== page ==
Number Two: This approach means that both you AND your manager get a say in the process. You can estimate it for yourself, and discussions with the manager may lead to revelations you were unaware of and the estimate can be refined. This also means you and your manager end up with an estimate you BOTH agree on and there is less hassle over when the deadline is, how long it should take etc as you have already agreed to one.

Number Three: This gives you the best of both worlds in an estimate, your knowledge of your own skills as well as your managers knowledge of the overall project and potential pitfalls.

Number Four: This forces you to think about your estimate. You wont randomly pick a number out, your thought process on each task will lead you to have to think about each task, this makes it much much easier to justify to your boss because you yourself have thought about the potential pitfalls and this is then much easier to explain to them why it is X days rather than Y hours. Which can potentially lead to a better understanding of how things work from your manager, as well as the added bonus of more accurate estimates.

An alternate approach is to document the changes you do (which you shouldbe anyway) and keep a note of how long each one has taken you.

This way when you are given a similar task again you can see how long it took you last time and use that as a basis to work off of. This also gives you the added bonus of being able to say to your boss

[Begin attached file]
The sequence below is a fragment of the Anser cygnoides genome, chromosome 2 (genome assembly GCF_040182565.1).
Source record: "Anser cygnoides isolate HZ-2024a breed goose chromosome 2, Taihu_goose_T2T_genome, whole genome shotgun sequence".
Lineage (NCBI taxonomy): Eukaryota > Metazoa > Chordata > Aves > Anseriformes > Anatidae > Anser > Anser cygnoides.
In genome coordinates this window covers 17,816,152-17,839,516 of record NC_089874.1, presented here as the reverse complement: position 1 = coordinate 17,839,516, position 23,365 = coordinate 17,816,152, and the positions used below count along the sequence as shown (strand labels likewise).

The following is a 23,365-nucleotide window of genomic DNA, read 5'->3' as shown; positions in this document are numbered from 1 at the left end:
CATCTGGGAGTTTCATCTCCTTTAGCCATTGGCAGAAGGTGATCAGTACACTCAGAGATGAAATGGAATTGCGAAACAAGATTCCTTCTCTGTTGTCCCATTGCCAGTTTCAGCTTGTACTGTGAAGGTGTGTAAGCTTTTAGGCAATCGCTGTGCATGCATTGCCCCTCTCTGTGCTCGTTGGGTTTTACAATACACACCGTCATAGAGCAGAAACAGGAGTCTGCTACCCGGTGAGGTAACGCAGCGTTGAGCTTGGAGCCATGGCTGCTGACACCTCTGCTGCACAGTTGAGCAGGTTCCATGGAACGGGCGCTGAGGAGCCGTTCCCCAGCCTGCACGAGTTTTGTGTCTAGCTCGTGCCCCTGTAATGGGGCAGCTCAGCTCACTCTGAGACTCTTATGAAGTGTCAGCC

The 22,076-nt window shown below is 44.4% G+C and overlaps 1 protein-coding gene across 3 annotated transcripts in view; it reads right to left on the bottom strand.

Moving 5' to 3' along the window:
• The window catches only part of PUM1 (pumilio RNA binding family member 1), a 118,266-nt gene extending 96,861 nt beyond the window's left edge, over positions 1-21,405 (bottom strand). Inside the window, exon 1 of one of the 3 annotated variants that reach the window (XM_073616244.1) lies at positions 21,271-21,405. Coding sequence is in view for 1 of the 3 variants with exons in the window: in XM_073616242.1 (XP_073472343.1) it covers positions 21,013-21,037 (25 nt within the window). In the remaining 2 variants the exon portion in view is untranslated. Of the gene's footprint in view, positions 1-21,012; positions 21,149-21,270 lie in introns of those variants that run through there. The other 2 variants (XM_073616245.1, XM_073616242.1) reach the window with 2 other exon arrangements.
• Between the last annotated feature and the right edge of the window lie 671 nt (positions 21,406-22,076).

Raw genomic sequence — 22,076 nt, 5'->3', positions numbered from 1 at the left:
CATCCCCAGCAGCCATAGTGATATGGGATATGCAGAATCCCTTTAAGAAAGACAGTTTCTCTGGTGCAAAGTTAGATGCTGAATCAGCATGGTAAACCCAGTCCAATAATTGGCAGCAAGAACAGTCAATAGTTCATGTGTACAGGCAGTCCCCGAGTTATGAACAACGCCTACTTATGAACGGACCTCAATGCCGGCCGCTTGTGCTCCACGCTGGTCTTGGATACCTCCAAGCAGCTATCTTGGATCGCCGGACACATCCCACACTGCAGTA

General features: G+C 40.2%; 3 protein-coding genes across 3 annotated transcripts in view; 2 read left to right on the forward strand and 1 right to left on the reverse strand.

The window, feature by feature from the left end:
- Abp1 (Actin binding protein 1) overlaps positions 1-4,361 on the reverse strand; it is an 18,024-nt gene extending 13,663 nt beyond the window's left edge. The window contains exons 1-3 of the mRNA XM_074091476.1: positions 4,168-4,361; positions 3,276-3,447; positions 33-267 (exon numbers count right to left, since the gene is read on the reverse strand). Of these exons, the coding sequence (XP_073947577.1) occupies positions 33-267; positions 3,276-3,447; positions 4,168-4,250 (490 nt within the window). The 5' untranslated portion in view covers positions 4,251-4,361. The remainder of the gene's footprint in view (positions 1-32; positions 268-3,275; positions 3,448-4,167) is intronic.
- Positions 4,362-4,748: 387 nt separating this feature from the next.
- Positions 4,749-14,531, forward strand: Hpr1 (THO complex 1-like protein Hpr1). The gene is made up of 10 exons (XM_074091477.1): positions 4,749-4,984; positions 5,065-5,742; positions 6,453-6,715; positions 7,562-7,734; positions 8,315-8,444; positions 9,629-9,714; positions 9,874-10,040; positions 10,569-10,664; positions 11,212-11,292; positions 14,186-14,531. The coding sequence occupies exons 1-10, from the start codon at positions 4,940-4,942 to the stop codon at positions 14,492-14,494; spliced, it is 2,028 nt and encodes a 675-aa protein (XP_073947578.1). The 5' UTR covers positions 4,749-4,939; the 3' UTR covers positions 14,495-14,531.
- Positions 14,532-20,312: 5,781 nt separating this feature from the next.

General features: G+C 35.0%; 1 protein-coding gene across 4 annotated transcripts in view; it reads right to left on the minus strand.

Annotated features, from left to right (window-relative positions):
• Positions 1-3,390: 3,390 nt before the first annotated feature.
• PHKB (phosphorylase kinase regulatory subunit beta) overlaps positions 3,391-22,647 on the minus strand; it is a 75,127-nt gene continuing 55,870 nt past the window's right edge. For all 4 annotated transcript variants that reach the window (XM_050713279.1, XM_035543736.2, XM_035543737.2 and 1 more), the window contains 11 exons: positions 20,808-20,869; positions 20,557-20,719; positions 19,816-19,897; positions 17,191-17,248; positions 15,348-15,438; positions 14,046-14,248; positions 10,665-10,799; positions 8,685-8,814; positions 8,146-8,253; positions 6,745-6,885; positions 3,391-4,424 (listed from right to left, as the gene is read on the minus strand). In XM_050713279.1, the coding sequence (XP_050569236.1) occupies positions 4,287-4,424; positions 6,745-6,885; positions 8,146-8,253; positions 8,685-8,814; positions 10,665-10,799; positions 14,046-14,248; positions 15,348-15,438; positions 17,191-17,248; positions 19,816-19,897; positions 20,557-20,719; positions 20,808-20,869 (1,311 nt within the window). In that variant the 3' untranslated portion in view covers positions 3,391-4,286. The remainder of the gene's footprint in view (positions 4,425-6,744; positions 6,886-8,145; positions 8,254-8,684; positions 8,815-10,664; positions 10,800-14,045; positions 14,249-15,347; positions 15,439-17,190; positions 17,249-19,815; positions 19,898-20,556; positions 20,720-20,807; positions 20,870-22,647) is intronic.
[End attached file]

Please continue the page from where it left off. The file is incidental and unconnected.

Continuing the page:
I have had to do a similar task before and last time it took X days. This is because of A, B and C and i feel those would also be constraints here too. These added challenges make the project slightly longer than is immediately obvious and i feel this estimate is closer to the actual time it will take to overcome them again

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Unfortunately, you can't just say "Well, if you think it can be done in 2 hours, I'd love to see you try!"

The truth is that in order to get projects approved, one often needs to underestimate the project. Once approved, the developers want a cushion. This expands the estimate. The conflict between these two imperatives is inextricably part of the estimate negotiation between you and your manager.

One of the most successful tactics I've found is to expand the Work Breakdown Structure (WBS). In project management, this is a list of the tasks that must be performed, presented in an outline form. When initially recievieng the estimate, you probably have 3 levels of WBS. PMP Methodology says you can have up to 6.

By enumerating all of the tasks, you can build in a better margin, spread out over more tasks. Not only is it easier to estimate a smaller unit of work, but by defining more of what must occur, you can justify it more easily too. Within each of these tasks, however, its also easier to "hide the camel." Is it really going to take you 1 hour to update DNS for these new websites? No. It'll probably take about 5 minutes. The rest of the hour is all research.

The downside, of course, is that it is very hard to say agile when expanding the tree. As such, just putting it all out there, even if informally, is your best defense.

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Unfortunately, you can't just say "Well, if you think it can be done in 2 hours, I'd love to see you try!" -- You can't? –  pdr Feb 12 '13 at 22:47